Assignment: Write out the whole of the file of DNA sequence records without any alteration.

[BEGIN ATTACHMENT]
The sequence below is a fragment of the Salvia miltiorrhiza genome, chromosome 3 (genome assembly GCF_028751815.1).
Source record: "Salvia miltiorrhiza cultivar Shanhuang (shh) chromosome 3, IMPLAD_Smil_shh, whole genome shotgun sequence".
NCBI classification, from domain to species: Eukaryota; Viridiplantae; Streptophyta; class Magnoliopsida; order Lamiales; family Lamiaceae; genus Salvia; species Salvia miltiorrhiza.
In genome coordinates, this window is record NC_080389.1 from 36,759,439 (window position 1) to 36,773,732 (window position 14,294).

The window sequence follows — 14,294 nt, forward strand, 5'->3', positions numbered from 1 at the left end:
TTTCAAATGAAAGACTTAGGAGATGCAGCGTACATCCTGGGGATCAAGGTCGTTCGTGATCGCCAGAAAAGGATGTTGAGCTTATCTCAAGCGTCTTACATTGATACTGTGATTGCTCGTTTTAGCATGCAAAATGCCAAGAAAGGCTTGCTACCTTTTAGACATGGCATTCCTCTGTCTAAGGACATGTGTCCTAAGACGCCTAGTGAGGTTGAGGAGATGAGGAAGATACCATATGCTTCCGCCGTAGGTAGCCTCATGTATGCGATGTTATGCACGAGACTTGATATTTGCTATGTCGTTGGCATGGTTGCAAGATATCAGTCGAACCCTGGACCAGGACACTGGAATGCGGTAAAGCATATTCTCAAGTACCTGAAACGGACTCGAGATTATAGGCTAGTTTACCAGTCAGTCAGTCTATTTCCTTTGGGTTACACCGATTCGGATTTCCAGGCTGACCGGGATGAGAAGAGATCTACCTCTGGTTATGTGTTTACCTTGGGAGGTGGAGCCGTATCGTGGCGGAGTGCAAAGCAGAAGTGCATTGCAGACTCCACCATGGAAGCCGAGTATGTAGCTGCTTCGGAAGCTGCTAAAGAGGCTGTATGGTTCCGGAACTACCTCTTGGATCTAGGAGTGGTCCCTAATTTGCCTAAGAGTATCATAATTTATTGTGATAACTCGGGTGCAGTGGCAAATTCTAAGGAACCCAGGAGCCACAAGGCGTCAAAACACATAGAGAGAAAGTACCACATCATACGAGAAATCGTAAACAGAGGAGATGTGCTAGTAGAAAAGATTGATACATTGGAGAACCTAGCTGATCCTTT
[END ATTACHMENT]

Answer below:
The sequence below is a fragment of the Salvia miltiorrhiza genome, chromosome 3 (genome assembly GCF_028751815.1).
Source record: "Salvia miltiorrhiza cultivar Shanhuang (shh) chromosome 3, IMPLAD_Smil_shh, whole genome shotgun sequence".
NCBI classification, from domain to species: Eukaryota; Viridiplantae; Streptophyta; class Magnoliopsida; order Lamiales; family Lamiaceae; genus Salvia; species Salvia miltiorrhiza.
In genome coordinates, this window is record NC_080389.1 from 36,759,439 (window position 1) to 36,773,732 (window position 14,294).

The window sequence follows — 14,294 nt, forward strand, 5'->3', positions numbered from 1 at the left end:
TTTCAAATGAAAGACTTAGGAGATGCAGCGTACATCCTGGGGATCAAGGTCGTTCGTGATCGCCAGAAAAGGATGTTGAGCTTATCTCAAGCGTCTTACATTGATACTGTGATTGCTCGTTTTAGCATGCAAAATGCCAAGAAAGGCTTGCTACCTTTTAGACATGGCATTCCTCTGTCTAAGGACATGTGTCCTAAGACGCCTAGTGAGGTTGAGGAGATGAGGAAGATACCATATGCTTCCGCCGTAGGTAGCCTCATGTATGCGATGTTATGCACGAGACTTGATATTTGCTATGTCGTTGGCATGGTTGCAAGATATCAGTCGAACCCTGGACCAGGACACTGGAATGCGGTAAAGCATATTCTCAAGTACCTGAAACGGACTCGAGATTATAGGCTAGTTTACCAGTCAGTCAGTCTATTTCCTTTGGGTTACACCGATTCGGATTTCCAGGCTGACCGGGATGAGAAGAGATCTACCTCTGGTTATGTGTTTACCTTGGGAGGTGGAGCCGTATCGTGGCGGAGTGCAAAGCAGAAGTGCATTGCAGACTCCACCATGGAAGCCGAGTATGTAGCTGCTTCGGAAGCTGCTAAAGAGGCTGTATGGTTCCGGAACTACCTCTTGGATCTAGGAGTGGTCCCTAATTTGCCTAAGAGTATCATAATTTATTGTGATAACTCGGGTGCAGTGGCAAATTCTAAGGAACCCAGGAGCCACAAGGCGTCAAAACACATAGAGAGAAAGTACCACATCATACGAGAAATCGTAAACAGAGGAGATGTGCTAGTAGAAAAGATTGATACATTGGAGAACCTAGCTGATCCTTT